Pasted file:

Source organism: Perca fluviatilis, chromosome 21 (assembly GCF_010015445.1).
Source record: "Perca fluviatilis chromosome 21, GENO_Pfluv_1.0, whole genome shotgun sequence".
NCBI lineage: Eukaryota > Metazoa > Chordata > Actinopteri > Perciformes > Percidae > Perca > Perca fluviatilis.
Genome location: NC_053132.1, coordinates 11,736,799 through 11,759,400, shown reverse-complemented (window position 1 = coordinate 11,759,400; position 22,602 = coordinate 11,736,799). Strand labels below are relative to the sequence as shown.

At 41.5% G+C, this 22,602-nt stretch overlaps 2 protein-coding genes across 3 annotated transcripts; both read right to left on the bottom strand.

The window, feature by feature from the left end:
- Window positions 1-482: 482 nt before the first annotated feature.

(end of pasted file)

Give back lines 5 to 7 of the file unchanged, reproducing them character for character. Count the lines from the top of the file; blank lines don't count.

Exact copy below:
At 41.5% G+C, this 22,602-nt stretch overlaps 2 protein-coding genes across 3 annotated transcripts; both read right to left on the bottom strand.

The window, feature by feature from the left end:
- Window positions 1-482: 482 nt before the first annotated feature.